COVID-19: Global Effort to Stop a Global Virus
In April 2020, Allarity Therapeutics entered into an agreement with the Pathogen and Microbiome Institute at Northern Arizona University (NAU) to test the antiviral activity of stenoparib (formerly 2X-121) against COVID-19. Read the press release here
In August 2020, Allarity announced that stenoparib had shown anti-viral activity against Coronavirus in pre-clinical studies. Read the press release here.
In November 2020, a preprint article with the title ‘Stenoparib, an inhibitor of cellular poly (ADP-ribose) polymerase (PARP), blocks replication of the SARS-CoV-2 human coronavirus in vitro’ was published. Read the article here.
Pivoting to Help the Global Crisis; Advancing Stenoparib Into Human Clinical Trials as a Potential Therapy for COVID-19.
Our team, like many others in our industry, has been watching closely the developments in the global effort to stem the COVID-19 pandemic. Noting in a scientific publication that another PARP inhibitor, mefuparib (CVL218), had shown promising antiviral activity against the virus that causes COVID-19, Allarity quickly pivoted and began evaluating stenoparib, our dual PARP and Tankyrase Inhibitor in Phase 2 development for ovarian cancer, as a potential treatment for COVID-19.
We have been working with NUA, a leading U.S. infectious disease test center, on a preclinical program to assess the ability of stenoparib to block the infection of cells and replication of coronavirus. In a series of preclinical studies, stenoparib showed inhibitory activity against coronavirus in LLC-MK2 cells as a single agent. In addition, stenoparib in combination with remdesivir was active in inhibiting SARS-Cov-2, the virus that causes COVID-19, in VERO E6 cells. The concentration of stenoparib required for virus inhibition was lower in the combination study than in the single agent study.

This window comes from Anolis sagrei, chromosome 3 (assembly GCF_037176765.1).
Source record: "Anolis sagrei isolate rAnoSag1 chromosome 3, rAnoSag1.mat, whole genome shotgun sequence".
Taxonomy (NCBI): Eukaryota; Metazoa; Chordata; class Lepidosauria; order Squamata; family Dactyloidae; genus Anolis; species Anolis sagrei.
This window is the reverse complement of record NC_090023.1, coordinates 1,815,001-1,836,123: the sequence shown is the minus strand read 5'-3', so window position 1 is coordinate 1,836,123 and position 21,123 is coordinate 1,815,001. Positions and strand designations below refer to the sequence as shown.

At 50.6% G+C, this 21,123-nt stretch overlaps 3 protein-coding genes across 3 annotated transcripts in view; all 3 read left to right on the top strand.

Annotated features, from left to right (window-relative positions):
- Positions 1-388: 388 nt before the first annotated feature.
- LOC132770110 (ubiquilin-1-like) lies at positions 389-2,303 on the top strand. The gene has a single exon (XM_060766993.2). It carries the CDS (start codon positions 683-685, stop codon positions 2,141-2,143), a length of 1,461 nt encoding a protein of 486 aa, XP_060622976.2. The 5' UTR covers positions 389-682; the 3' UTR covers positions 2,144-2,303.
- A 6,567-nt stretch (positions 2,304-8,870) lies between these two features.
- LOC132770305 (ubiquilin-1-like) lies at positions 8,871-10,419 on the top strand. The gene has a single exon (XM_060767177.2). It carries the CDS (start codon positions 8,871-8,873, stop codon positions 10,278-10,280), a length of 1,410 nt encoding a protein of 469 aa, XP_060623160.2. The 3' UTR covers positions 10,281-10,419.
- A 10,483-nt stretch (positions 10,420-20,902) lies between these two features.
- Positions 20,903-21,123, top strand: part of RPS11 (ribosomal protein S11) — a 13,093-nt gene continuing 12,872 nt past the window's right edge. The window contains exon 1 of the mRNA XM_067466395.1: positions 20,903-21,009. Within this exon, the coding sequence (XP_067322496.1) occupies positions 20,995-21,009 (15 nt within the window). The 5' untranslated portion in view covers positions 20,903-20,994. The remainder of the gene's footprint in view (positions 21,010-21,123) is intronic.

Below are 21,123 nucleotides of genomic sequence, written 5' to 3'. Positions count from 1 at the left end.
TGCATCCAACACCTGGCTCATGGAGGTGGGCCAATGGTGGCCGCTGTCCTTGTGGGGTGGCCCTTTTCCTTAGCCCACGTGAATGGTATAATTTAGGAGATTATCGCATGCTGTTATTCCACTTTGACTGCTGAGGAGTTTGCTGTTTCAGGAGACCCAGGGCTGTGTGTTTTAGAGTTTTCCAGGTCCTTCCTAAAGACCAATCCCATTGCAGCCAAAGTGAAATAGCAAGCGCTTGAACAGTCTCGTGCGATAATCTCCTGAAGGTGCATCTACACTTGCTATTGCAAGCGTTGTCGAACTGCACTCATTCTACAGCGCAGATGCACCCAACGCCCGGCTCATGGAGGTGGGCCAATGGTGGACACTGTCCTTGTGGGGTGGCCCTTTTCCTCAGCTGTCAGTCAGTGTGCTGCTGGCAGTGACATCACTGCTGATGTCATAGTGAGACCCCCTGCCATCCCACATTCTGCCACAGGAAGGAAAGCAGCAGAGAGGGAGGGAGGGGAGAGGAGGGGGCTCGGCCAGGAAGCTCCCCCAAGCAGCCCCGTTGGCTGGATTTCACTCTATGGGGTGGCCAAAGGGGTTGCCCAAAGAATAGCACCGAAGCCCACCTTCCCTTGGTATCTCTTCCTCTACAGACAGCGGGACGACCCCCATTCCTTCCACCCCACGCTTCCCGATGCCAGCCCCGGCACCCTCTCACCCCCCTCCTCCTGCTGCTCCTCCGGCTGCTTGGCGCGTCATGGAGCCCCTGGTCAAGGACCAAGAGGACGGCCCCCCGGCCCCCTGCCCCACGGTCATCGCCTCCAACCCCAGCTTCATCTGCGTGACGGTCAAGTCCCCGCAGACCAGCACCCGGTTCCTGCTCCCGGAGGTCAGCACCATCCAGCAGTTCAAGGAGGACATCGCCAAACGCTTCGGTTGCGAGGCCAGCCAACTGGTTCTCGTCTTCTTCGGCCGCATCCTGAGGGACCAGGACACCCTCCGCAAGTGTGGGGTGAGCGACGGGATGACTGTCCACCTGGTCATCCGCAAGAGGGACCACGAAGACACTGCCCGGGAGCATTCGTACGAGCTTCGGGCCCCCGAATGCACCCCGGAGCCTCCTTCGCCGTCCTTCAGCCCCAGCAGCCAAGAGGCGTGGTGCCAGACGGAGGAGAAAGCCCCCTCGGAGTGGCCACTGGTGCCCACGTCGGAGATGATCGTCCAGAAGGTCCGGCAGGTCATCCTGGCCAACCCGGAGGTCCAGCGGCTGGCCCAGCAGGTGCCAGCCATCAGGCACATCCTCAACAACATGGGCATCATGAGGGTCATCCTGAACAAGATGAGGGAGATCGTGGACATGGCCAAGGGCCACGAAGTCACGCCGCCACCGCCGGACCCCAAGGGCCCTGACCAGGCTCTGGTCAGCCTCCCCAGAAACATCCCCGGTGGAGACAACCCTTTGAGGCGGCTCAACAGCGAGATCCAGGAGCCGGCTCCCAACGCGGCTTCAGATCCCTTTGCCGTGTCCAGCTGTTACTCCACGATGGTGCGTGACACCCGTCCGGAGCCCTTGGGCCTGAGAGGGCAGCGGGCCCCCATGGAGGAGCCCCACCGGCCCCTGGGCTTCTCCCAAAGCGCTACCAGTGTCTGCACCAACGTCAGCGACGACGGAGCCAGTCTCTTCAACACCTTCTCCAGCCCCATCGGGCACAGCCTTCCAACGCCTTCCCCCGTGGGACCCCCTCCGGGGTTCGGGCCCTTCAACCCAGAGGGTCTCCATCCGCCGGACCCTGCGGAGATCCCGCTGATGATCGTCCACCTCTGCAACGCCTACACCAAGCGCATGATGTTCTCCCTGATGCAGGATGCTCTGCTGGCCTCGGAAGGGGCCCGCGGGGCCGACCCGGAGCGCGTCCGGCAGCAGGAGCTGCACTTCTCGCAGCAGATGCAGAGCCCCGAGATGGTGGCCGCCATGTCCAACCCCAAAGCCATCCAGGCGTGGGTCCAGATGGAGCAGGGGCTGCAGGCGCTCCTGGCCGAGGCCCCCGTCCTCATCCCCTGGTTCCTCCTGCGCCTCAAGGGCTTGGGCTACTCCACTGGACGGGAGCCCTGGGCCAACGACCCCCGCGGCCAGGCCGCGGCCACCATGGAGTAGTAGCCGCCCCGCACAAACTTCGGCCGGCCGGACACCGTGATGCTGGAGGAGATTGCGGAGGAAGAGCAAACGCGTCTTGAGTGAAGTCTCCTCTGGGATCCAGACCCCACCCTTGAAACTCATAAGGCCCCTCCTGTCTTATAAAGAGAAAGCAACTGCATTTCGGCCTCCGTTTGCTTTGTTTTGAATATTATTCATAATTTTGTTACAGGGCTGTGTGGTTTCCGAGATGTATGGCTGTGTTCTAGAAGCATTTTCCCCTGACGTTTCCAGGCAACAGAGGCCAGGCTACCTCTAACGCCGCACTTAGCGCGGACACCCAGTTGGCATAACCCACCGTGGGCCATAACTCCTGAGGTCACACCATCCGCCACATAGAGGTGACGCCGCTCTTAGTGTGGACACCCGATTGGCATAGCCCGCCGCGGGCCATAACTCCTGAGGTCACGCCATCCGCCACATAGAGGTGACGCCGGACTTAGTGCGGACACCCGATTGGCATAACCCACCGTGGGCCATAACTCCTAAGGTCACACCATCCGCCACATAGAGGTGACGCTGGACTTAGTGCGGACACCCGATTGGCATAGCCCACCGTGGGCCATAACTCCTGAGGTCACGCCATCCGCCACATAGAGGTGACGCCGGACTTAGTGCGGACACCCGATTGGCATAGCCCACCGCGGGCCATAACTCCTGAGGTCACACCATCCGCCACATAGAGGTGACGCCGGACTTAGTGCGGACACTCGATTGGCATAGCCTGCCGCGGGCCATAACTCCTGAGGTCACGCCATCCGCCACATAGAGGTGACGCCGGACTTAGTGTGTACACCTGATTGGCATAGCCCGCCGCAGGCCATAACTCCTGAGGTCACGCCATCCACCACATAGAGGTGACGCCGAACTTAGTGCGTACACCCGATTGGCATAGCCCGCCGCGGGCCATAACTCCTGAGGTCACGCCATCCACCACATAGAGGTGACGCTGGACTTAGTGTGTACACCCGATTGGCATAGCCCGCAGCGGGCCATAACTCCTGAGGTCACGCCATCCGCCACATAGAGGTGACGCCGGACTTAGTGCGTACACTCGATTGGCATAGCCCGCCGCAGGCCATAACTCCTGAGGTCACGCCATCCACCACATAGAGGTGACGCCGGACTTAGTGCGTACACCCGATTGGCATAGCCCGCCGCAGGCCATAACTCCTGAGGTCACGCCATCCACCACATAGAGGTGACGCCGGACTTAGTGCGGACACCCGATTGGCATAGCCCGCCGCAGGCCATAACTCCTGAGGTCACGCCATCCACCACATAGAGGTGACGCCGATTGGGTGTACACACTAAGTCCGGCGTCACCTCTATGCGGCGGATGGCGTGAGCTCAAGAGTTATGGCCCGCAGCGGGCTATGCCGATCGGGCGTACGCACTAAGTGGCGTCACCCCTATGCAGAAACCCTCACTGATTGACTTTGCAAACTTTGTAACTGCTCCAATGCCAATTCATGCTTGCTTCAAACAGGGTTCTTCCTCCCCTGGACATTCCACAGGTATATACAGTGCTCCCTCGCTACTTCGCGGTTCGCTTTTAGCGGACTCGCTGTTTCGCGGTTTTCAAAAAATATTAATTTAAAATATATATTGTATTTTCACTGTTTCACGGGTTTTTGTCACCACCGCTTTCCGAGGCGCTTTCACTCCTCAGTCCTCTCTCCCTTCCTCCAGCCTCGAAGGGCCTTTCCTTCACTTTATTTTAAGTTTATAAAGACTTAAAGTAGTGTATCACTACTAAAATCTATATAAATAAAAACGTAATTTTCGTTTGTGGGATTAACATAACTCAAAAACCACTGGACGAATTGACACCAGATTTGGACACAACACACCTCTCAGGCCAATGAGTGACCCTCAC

The two drugs target the virus through unique but different mechanisms of action. Remdesivir blocks the RNA replication enzyme, while stenoparib, as an inhibitor of PARP1/PARP2 (Poly ADP-Ribose Polymerases) and tankyrase 1 and 2 inhibits virus assembly and inhibits the negative effects of virus infection on the human body such as cytokine storm and necrosis.
The preclinical testing has been conducted at the Pathogen and Microbiome Institute at Northern Arizona University (NAU). NAU built the Pathogen and Microbiome Institute labs in 2008 to enable researchers to handle dangerous pathogens, including research on diseases such as West Nile virus and Zika virus.